Q: I've experienced a lot of what I think is called frost heaving in my garden this year. Some of the plants are up on little mounds of soil with the roots exposed, which can't be good for the plants. Can I just put them back in place? How do I stop this from happening next year?
A: You are right; it certainly doesn't help the plants' roots to be exposed to the cold. This is why we mulch plants over the winter.
Plants can be gently pressed back into the soft ground — note the "gently" part! A lot of gardeners press them back by stepping on them, but this can seriously hurt the delicate feeder roots that the plants need desperately as they come out of hibernation. Another option is to add soil to the base of the plant, gently covering the roots. The good news is that this won't happen again this year!
Q: Attached are pictures of a corn plant. In another month or so, it will reach the ceiling. Last August, I cut approximately 24 inches up from the stock. Using rooting powder, I replanted the stems in fresh soil. I have used this method three times. Is there a way to stop growth at the top?
A: What a beautiful, healthy plant! Thank you for the pictures.
There is really no way to completely stop the growth of the plant. A healthy plant will grow and grow until it reaches the maximum height for the species, which for a corn plant can be as tall as 20 feet. But you could slow the plant down a bit. Repotting into a larger pot would be encouraging growth, but you could repot it in the same pot and do some root pruning at that time. Removing about a third of the root mass would be safe, would slow down the growth and buy you a little time.
You could certainly snip a few inches from the top — but this, in time, will encourage the plant to branch out and grow several sprouts at the top like a crown. Then, in a few years, you'd probably have to trim all the sprouts! But this might give you a few more years in your home before you'd have to cut a hole in the roof! Is there any place, say in a stairwell, where you might have a higher ceiling?
Has your plant ever bloomed? You would certainly know, as the sweet smell is almost overpowering in the house. Flowers are tiny and can be difficult to see, but you will smell them!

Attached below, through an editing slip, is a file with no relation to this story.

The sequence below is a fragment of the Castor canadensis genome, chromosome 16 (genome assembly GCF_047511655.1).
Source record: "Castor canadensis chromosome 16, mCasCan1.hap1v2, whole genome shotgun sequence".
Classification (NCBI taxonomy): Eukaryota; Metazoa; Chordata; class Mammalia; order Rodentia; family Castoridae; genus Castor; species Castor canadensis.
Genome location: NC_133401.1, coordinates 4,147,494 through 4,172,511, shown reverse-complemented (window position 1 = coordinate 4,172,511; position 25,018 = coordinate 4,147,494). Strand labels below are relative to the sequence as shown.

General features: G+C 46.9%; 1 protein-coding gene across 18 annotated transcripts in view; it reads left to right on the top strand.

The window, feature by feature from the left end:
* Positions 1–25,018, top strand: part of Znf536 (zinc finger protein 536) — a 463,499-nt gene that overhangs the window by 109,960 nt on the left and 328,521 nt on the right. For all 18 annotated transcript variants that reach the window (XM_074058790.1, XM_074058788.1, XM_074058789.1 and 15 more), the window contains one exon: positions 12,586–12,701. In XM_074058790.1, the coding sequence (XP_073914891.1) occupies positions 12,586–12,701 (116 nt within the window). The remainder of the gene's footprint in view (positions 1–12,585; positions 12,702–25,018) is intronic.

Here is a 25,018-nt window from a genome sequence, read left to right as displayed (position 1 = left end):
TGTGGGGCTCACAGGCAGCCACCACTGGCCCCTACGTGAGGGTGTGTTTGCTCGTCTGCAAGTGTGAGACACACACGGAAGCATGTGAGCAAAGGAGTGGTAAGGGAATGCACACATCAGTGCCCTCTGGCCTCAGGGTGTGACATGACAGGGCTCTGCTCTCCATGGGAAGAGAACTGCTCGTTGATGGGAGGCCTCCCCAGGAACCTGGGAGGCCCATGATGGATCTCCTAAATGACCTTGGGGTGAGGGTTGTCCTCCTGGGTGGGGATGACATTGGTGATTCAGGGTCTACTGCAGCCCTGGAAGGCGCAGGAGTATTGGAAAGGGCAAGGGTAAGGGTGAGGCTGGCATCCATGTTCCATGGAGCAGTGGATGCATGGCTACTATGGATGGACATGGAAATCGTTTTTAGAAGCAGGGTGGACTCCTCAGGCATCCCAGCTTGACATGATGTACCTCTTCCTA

Q: I carefully dug up and saved my tuberous begonias from the past year because I heard they could be saved. When should I plant them again?
A: Tuberous begonias need to be given a six-week head start before being put out into the garden, if we want to see blooms before August. With our cool springs and short summers, we need to start them indoors about the second or third week of April.
Start tubers now and move them outdoors around Memorial Day, about the same time that it's safe to put your houseplants outdoors.
Starting tuberous begonias is no big deal — it's much easier than starting seeds. Start the tubers in individual pots or in flats of moist peat moss or potting soil. Individual pots are easier for just a few tubers. But if you're growing more than a few tubers, a seed flat will make a dozen or two tubers simpler to handle.
To start tubers in a flat or a pot, plant the tuber in damp peat moss. Place each tuber in the moistened peat and press gently into the soil surface. Do not cover the tuber with peat! Water thoroughly and do not permit the pots to dry out.
Keep the planted tubers just moist and at room temperature, until the sprouts appear, which doesn't take long. At all stages of growth, begonias are kept in strong light, but not directly in hot sun. When the first shoots appear, it's time to begin feeding with a weak 5-10-5 or liquid manure fertilizer every week from spring to fall. Be careful not to burn the little plants by splashing fertilizer onto the leaves.
Now, which side of the tuber is the up side and which side is the down side?
We get dozens of calls every year about which way is the correct way to plant these tubers. It's simple to remember: Plant the cup-shaped tuber up!
Where to plant?
Use them wherever you want precious color in the shade or in tree-filtered light. These shade-loving plants can best be used in protected areas — they're quite fragile.
This week's dirt
These first weeks in the garden are the ideal time to start labeling and relabeling your winter forgotten plants. As each makes an appearance, stick a new label in the ground.
While you're waiting for spring, you can attend a free workshop next Saturday, March 28, at the Topsfield Fairgrounds Clubhouse.
Topics covered include:
Creating Beautiful Lawns Without Using Fertilizers and Pesticides
Ins and Outs of Composting and Capture Rainwater for Beautiful Gardens
Native Plants and Wildlife Habitat Gardens
Space is limited, so reservations are requested. Call 978-741-7900 or e-mail firstname.lastname@example.org.
North Shore Gardener by Barbara Barger of Beverly is a regular feature of the Lifestyles section. Reach Barbara by e-mail at email@example.com or write to her c/o Salem News, 32 Dunham Road, Beverly, MA 01915. Previous North Shore Gardener columns are available at www.nsgardener.com.